Review: Prodigals – Tara Pratt’s performance is worth the admission price alone

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There are usually two ways I know when a piece of theatre thoroughly sucks me in: a total immersion into the story that blocks out the usual annoyances from my fellow theatre-goers, or, as was the case with the Twenty Something Theatre production of Prodigals last night, when I find myself so connected with some of the characters that I want to scream out and provide them with what I consider sage advice.

Greg (Jameson Parker) and Nips (Brandyn Eddy) find themselves trapped in their small town lives in Sault Ste Marie, along with Nips’ girlfriend Jen (Tara Pratt) and friends Nina (Abby Renee Creek) and Eliot (Aslam Husain). A brutal beating by Nina’s brother, who we never actually meet, brings mutual friend Wes (Timothy Johnston) back to “the Soo” to act as a character witness in the trial. Problem is, not only is Wes viewed with some jealousy by those that never escaped, but he and Jen have a history, opening up long lost feelings between them.

It was in the relationship between Jen and Wes where I found myself so immersed. Led by a near perfect performance by Pratt, by the time Jen was forced to make a potentially life-changing decision at the end of the play, I found myself wanting to yell out my own words of advice to her (for the record, she didn’t do what I had hoped). Easily capturing the conflict in Jen, Pratt gives a wonderfully nuanced performance as she must decide if she simply settles or does she take the risk.

Jameson Parker, Brandyn Eddy, and Timothy Johnston in a scene from the Twenty Something Theatre production of Prodigals.

Of course, having such a singularly strong performance tends to highlight the deficiencies in others. While Parker, Eddy and Johnston all give believable life to their characters, both Creek and Husain struggled. Not of course that they were entirely to blame here, as I did find them having to deal with the least fleshed out characters in playwright Sean Minogue’s otherwise excellent script.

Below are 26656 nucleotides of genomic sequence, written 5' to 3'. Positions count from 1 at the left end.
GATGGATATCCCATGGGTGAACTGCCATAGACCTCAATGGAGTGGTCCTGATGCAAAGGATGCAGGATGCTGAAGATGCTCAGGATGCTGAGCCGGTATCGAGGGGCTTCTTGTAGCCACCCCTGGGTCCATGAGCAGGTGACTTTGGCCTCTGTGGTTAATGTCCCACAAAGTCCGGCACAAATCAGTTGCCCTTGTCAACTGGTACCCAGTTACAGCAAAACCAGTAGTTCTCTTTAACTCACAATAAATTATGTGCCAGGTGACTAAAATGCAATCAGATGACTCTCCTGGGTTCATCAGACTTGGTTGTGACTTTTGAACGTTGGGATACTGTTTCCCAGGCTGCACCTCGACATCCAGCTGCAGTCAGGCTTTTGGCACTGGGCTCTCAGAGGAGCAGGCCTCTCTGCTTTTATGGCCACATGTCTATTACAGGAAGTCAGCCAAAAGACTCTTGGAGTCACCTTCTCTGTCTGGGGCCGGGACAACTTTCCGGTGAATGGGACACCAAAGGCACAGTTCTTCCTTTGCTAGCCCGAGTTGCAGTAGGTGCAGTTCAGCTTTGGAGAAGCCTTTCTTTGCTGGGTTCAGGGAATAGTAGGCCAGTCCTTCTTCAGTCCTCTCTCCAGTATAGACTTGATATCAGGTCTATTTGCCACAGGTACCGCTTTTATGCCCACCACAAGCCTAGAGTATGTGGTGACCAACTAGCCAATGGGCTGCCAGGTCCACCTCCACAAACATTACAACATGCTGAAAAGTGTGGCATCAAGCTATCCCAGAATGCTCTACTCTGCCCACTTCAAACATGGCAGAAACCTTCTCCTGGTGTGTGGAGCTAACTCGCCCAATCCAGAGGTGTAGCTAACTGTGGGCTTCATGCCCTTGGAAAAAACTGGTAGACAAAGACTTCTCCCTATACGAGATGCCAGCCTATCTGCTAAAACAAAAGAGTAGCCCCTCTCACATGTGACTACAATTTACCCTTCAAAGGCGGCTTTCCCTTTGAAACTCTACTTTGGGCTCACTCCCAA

Director Peter Boychuk’s decision to have some of the characters on stage as soon as the house opened was a risky move and not entirely successful. For nearly twenty minutes before the “curtain” we watched as Parker, Eddy and Pratt improvised some rather silly antics as friends enjoying a night at the bar. When the show actually began though, the first scripted words were almost shouted in an effort to get our attention and signify the start. There was also an abrupt difference in tone that took me a few minutes to adjust to as we moved from the improvisation to the scripted dialogue.

There are a number of very short monologues where the various characters either talk to the audience or pretend to be giving their evidence at the trial. While I am still not sure if one of these scenes was miscued or the actor that was to present the monologue simply didn’t make it, it only highlighted for me how unnecessary they really were.

Jonathan Tsang’s set design is hands-down the best I have ever seen at the Havana. With such an awkward and intimate space, his linear design and attention to detail really captured the essence of small town bars across the country. Heather Lamb’s lighting design is equally some of the best I have seen here as well, providing a variety of shadow and light in the bar and, in a couple of instances, a low wintry sunlight coming through the windows that had me almost feeling the cold.

Despite some minor issues, Prodigals is definitely worth the price of its rather small admission. And if the idea of seeing something from one of Vancouver’s newest talented playwrights isn’t enough to convince you to go, Pratt’s amazing performance should.

But remember, advice from the balcony is probably not a good idea.

4 out of 5 Stars Prodigals
Havana Theatre
26 April – 2 May 2010

Set in a small bar in Sault Ste. Marie, Ontario, six young underachievers await the results of a murder trial that’s hit close to home. Their world of drinking, sarcasm and missed opportunities is flipped upside down when a former friend returns from Toronto to testify in the trial, reopening old wounds and creating some new ones as well. Tickets are $10 – $15 available at Tickets Tonight or by calling 604-684-2787.

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